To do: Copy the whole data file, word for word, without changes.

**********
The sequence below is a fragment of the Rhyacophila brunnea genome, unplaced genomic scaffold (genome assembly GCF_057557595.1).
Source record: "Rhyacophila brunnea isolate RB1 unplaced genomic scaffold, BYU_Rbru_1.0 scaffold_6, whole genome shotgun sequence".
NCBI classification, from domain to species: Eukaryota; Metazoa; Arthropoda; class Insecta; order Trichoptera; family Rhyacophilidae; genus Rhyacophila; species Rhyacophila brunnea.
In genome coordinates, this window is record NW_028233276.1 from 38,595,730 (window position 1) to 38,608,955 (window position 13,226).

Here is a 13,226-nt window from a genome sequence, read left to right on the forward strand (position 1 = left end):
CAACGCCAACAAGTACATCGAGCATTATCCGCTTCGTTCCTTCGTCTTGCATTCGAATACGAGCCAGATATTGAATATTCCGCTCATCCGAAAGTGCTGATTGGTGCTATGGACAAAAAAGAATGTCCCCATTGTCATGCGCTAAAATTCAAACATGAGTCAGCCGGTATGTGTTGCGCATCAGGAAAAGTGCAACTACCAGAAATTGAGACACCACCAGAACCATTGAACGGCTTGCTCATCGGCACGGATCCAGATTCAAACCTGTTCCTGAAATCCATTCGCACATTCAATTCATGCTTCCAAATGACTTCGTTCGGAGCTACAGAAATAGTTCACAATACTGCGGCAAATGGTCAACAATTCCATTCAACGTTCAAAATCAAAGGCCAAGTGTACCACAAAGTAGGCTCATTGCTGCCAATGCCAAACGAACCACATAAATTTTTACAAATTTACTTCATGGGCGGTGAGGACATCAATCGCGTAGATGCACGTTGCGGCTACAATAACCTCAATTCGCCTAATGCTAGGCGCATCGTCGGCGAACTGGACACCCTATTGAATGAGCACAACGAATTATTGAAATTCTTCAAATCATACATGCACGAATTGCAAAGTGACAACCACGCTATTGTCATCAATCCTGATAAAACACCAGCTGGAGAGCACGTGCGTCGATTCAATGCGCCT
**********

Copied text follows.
The sequence below is a fragment of the Rhyacophila brunnea genome, unplaced genomic scaffold (genome assembly GCF_057557595.1).
Source record: "Rhyacophila brunnea isolate RB1 unplaced genomic scaffold, BYU_Rbru_1.0 scaffold_6, whole genome shotgun sequence".
NCBI classification, from domain to species: Eukaryota; Metazoa; Arthropoda; class Insecta; order Trichoptera; family Rhyacophilidae; genus Rhyacophila; species Rhyacophila brunnea.
In genome coordinates, this window is record NW_028233276.1 from 38,595,730 (window position 1) to 38,608,955 (window position 13,226).

Here is a 13,226-nt window from a genome sequence, read left to right on the forward strand (position 1 = left end):
CAACGCCAACAAGTACATCGAGCATTATCCGCTTCGTTCCTTCGTCTTGCATTCGAATACGAGCCAGATATTGAATATTCCGCTCATCCGAAAGTGCTGATTGGTGCTATGGACAAAAAAGAATGTCCCCATTGTCATGCGCTAAAATTCAAACATGAGTCAGCCGGTATGTGTTGCGCATCAGGAAAAGTGCAACTACCAGAAATTGAGACACCACCAGAACCATTGAACGGCTTGCTCATCGGCACGGATCCAGATTCAAACCTGTTCCTGAAATCCATTCGCACATTCAATTCATGCTTCCAAATGACTTCGTTCGGAGCTACAGAAATAGTTCACAATACTGCGGCAAATGGTCAACAATTCCATTCAACGTTCAAAATCAAAGGCCAAGTGTACCACAAAGTAGGCTCATTGCTGCCAATGCCAAACGAACCACATAAATTTTTACAAATTTACTTCATGGGCGGTGAGGACATCAATCGCGTAGATGCACGTTGCGGCTACAATAACCTCAATTCGCCTAATGCTAGGCGCATCGTCGGCGAACTGGACACCCTATTGAATGAGCACAACGAATTATTGAAATTCTTCAAATCATACATGCACGAATTGCAAAGTGACAACCACGCTATTGTCATCAATCCTGATAAAACACCAGCTGGAGAGCACGTGCGTCGATTCAATGCGCCT